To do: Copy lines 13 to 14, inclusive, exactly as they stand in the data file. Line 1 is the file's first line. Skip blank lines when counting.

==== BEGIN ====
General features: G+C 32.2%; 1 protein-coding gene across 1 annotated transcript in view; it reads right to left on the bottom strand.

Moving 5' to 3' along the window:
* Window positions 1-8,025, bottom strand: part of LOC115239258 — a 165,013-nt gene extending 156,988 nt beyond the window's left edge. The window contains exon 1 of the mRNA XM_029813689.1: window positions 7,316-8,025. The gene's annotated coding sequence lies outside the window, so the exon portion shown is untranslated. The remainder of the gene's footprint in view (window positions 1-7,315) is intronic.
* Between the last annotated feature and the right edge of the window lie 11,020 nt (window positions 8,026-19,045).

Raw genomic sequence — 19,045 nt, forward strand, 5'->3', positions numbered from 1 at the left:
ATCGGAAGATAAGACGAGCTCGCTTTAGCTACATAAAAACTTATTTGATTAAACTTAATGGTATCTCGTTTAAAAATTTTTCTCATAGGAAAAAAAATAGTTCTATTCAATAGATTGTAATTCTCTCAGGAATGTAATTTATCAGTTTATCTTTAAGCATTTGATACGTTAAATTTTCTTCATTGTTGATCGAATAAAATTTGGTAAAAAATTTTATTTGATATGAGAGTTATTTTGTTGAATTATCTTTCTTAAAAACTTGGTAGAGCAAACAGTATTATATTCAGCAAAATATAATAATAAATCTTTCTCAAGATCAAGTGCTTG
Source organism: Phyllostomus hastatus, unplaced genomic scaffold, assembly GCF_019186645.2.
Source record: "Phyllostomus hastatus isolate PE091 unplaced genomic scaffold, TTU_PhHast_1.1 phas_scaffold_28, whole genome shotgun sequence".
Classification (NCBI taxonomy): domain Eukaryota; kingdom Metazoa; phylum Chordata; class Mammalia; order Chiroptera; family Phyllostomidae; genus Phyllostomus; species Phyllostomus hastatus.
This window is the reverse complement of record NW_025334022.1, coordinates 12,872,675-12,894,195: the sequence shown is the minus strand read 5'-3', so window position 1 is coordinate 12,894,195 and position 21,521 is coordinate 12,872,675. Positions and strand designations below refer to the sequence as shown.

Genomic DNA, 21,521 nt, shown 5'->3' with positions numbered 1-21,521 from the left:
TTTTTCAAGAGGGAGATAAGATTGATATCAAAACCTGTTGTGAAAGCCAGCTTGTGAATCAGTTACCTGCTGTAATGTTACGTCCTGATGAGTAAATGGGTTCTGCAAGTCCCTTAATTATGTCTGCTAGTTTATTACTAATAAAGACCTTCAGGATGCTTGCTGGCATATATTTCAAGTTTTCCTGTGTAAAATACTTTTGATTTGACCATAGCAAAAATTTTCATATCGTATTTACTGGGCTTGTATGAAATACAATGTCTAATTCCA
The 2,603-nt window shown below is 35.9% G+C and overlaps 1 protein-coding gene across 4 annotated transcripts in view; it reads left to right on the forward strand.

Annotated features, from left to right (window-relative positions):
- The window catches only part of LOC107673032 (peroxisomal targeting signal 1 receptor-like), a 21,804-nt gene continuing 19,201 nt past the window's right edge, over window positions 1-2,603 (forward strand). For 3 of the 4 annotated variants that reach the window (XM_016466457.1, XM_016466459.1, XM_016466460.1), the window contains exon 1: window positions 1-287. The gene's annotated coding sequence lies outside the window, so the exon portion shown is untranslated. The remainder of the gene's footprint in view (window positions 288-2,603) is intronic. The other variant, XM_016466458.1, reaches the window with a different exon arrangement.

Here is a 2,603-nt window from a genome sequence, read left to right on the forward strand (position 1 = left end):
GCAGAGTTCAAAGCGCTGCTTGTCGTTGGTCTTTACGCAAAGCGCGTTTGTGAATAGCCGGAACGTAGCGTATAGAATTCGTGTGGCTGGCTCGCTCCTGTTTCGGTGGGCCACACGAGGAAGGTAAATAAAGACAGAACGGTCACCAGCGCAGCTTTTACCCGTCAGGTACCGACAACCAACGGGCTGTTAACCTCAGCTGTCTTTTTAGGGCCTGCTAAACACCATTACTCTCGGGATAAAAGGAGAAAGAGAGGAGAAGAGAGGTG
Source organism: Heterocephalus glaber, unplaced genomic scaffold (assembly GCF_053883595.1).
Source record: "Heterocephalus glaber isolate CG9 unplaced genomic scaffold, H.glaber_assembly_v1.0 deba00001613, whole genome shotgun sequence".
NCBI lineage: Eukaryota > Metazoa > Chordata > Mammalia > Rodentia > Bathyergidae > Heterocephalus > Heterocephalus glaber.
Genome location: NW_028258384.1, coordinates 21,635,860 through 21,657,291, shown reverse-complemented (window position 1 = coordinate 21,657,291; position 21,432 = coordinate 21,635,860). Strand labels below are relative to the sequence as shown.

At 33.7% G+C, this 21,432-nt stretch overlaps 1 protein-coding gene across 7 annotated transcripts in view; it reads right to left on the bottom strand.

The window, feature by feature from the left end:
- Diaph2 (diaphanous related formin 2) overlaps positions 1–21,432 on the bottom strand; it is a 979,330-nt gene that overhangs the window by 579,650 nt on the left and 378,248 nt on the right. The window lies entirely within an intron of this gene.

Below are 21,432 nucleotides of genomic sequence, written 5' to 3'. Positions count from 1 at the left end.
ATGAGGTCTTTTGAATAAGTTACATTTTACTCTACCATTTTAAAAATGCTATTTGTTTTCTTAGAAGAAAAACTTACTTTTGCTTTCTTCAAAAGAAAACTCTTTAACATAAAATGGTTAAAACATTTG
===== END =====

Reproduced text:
The 2,603-nt window shown below is 35.9% G+C and overlaps 1 protein-coding gene across 4 annotated transcripts in view; it reads left to right on the forward strand.

Annotated features, from left to right (window-relative positions):